YASSEN VODENITCHAROV (b.1964): The Snow Woman, Persian Miniatures (Maya Pavlovska, Dorthée Lorthiois [sopranos], Ensemble “l’Itinéraire”; Kanako Abé), The Pied Piper of Hamelin (Angèle Chemin [soprano], Pierre-Yves Artaud [piccolo, bass flute], French Flute Orchestra; Marc Hajjar.)
Catalogue Number: 04T075
Reference: GD 401/402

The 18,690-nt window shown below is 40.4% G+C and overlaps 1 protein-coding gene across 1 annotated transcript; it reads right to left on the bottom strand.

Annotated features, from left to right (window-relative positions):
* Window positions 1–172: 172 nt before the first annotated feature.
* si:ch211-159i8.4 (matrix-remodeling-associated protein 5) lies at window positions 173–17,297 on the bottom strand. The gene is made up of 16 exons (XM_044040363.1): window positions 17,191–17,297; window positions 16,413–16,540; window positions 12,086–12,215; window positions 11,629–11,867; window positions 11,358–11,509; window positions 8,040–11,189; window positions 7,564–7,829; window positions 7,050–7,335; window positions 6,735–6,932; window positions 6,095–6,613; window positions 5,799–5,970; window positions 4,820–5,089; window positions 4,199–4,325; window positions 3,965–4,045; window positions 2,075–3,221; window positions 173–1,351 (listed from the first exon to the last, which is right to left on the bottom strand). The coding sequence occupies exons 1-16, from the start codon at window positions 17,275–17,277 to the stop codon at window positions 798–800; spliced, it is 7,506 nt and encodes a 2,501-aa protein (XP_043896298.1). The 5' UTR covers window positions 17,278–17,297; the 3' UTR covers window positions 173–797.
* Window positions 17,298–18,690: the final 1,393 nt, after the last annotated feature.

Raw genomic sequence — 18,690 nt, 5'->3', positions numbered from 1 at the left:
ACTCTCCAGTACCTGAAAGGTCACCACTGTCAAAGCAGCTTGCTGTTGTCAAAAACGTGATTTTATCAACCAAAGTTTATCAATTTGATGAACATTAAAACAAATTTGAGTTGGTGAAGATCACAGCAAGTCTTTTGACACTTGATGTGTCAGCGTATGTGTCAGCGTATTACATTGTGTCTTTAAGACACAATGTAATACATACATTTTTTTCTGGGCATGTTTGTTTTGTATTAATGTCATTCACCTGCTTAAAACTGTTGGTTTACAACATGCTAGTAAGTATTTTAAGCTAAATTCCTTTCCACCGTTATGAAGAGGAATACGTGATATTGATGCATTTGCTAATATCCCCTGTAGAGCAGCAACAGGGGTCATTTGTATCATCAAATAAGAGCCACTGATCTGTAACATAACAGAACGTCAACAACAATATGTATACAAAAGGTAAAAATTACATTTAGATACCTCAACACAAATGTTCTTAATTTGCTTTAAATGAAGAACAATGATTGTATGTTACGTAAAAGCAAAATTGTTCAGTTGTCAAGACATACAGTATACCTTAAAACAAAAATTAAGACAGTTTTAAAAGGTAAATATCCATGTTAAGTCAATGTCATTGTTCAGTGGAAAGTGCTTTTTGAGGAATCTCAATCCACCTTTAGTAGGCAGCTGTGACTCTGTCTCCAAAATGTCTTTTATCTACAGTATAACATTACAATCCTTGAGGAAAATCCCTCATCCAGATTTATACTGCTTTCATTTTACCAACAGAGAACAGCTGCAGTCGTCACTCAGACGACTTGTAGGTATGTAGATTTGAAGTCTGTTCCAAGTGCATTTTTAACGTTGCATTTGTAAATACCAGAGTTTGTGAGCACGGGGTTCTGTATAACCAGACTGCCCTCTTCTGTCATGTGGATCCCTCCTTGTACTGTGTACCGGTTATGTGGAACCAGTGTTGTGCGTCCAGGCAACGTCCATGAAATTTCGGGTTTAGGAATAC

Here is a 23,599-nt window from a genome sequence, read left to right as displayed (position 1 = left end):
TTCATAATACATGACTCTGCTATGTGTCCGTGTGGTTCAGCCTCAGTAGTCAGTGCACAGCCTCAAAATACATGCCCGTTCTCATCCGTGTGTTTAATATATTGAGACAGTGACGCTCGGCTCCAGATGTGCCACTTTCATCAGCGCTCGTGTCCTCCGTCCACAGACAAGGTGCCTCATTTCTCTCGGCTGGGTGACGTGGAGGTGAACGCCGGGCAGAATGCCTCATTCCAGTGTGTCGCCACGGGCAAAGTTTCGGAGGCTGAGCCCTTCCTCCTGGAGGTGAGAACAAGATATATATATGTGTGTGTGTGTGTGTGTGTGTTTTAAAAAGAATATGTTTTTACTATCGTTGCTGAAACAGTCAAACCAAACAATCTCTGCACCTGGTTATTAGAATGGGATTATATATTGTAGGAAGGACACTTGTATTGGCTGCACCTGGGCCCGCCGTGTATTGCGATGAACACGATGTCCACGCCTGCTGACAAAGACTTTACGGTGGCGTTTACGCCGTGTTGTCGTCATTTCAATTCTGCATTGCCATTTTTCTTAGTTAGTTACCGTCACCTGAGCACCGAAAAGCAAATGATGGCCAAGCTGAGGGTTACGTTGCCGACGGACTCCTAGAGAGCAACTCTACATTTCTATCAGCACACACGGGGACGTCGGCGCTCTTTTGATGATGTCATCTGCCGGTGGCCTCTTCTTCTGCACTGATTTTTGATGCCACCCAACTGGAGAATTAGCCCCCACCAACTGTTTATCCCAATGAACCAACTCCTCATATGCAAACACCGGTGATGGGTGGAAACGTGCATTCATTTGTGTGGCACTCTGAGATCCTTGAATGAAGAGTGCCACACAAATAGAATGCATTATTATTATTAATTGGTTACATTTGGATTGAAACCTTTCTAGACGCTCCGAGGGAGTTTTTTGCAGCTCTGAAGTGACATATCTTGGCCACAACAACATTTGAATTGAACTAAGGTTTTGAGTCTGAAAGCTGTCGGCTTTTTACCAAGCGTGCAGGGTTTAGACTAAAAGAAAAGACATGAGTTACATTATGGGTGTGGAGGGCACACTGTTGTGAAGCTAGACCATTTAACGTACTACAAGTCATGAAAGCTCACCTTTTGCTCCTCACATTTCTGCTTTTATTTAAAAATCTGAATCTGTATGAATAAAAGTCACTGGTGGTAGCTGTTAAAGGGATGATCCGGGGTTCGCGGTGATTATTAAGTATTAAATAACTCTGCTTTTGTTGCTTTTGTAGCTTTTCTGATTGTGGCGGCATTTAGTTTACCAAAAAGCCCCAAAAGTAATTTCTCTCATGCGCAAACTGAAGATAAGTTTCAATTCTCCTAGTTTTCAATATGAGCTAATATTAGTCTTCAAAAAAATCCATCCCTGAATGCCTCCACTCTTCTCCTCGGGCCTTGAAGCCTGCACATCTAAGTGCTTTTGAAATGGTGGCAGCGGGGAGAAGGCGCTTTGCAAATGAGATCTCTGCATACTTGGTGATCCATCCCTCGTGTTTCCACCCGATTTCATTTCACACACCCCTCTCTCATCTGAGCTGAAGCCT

Description: The Bulgarian composer has lived in Japan, and is an authority on Japanese theatre and music, which presumably goes some way toward explaining the very audible influence of the ritualistic gestures of Noh theatre on these works - even the chamber opera on a mediæval German legend or the settings of 13th century Persian poetry. Vodenitcharov uses the full resources of contemporary techniques to supply the aural staging for his music-dramas; like Japanese theatre the music is an inseparable from, and accompanimental to, the stage action. The composer's use of timbre is highly original, extending to wood blocks and percussive effects and woodwind playing that suggest Japanese music, but also to extended techniques and electronics (sometimes it's hard to tell where the one stops and the other starts) to portray the winter tempests of The Snow Woman (a Brothers Grimm-like traditional Japanese tale), or the squealing and susurration of the rats in The Pied Piper (which is scored for the unusual forces of a large ensemble of flutes plus various percussion). The solo vocal parts, though, which occupy center stage other than during purely instrumental interludes, are suggestive of French art song, with a lovely melodic lilt, possibly reflecting the fact that the operas were French commissions. Effective and involving theatre with music, then, if not what one usually thinks of as chamber opera in the west. French-English texts for Miniatures and synopses for the operas.